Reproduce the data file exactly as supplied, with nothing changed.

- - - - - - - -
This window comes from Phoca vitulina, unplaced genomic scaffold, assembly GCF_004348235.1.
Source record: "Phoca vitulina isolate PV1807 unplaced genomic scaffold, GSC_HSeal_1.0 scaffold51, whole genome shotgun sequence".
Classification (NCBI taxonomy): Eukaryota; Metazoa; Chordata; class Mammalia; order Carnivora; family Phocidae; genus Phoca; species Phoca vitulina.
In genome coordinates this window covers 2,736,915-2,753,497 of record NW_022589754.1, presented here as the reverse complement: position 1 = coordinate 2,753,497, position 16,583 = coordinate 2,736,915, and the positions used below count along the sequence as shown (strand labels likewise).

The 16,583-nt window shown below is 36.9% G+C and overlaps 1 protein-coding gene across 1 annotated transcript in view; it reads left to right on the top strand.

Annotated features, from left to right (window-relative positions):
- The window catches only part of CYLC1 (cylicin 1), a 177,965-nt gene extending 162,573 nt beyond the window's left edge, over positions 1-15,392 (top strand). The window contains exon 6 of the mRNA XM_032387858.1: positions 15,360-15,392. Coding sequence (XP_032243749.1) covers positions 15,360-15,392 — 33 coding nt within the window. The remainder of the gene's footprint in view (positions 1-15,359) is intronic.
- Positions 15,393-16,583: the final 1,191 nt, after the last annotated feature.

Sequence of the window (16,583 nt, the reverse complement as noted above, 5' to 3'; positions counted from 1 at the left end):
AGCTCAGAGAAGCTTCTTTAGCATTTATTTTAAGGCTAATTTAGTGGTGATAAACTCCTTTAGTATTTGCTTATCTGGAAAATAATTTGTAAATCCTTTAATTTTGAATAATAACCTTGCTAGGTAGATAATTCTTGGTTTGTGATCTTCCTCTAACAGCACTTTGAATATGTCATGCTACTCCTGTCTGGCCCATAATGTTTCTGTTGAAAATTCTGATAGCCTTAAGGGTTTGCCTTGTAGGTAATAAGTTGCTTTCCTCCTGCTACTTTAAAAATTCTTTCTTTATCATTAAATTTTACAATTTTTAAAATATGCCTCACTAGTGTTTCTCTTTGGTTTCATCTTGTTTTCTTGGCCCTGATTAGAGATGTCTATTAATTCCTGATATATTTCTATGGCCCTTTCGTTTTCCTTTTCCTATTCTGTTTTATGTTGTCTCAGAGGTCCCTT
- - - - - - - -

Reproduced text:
This window comes from Phoca vitulina, unplaced genomic scaffold, assembly GCF_004348235.1.
Source record: "Phoca vitulina isolate PV1807 unplaced genomic scaffold, GSC_HSeal_1.0 scaffold51, whole genome shotgun sequence".
Classification (NCBI taxonomy): Eukaryota; Metazoa; Chordata; class Mammalia; order Carnivora; family Phocidae; genus Phoca; species Phoca vitulina.
In genome coordinates this window covers 2,736,915-2,753,497 of record NW_022589754.1, presented here as the reverse complement: position 1 = coordinate 2,753,497, position 16,583 = coordinate 2,736,915, and the positions used below count along the sequence as shown (strand labels likewise).

The 16,583-nt window shown below is 36.9% G+C and overlaps 1 protein-coding gene across 1 annotated transcript in view; it reads left to right on the top strand.

Annotated features, from left to right (window-relative positions):
- The window catches only part of CYLC1 (cylicin 1), a 177,965-nt gene extending 162,573 nt beyond the window's left edge, over positions 1-15,392 (top strand). The window contains exon 6 of the mRNA XM_032387858.1: positions 15,360-15,392. Coding sequence (XP_032243749.1) covers positions 15,360-15,392 — 33 coding nt within the window. The remainder of the gene's footprint in view (positions 1-15,359) is intronic.
- Positions 15,393-16,583: the final 1,191 nt, after the last annotated feature.

Sequence of the window (16,583 nt, the reverse complement as noted above, 5' to 3'; positions counted from 1 at the left end):
AGCTCAGAGAAGCTTCTTTAGCATTTATTTTAAGGCTAATTTAGTGGTGATAAACTCCTTTAGTATTTGCTTATCTGGAAAATAATTTGTAAATCCTTTAATTTTGAATAATAACCTTGCTAGGTAGATAATTCTTGGTTTGTGATCTTCCTCTAACAGCACTTTGAATATGTCATGCTACTCCTGTCTGGCCCATAATGTTTCTGTTGAAAATTCTGATAGCCTTAAGGGTTTGCCTTGTAGGTAATAAGTTGCTTTCCTCCTGCTACTTTAAAAATTCTTTCTTTATCATTAAATTTTACAATTTTTAAAATATGCCTCACTAGTGTTTCTCTTTGGTTTCATCTTGTTTTCTTGGCCCTGATTAGAGATGTCTATTAATTCCTGATATATTTCTATGGCCCTTTCGTTTTCCTTTTCCTATTCTGTTTTATGTTGTCTCAGAGGTCCCTT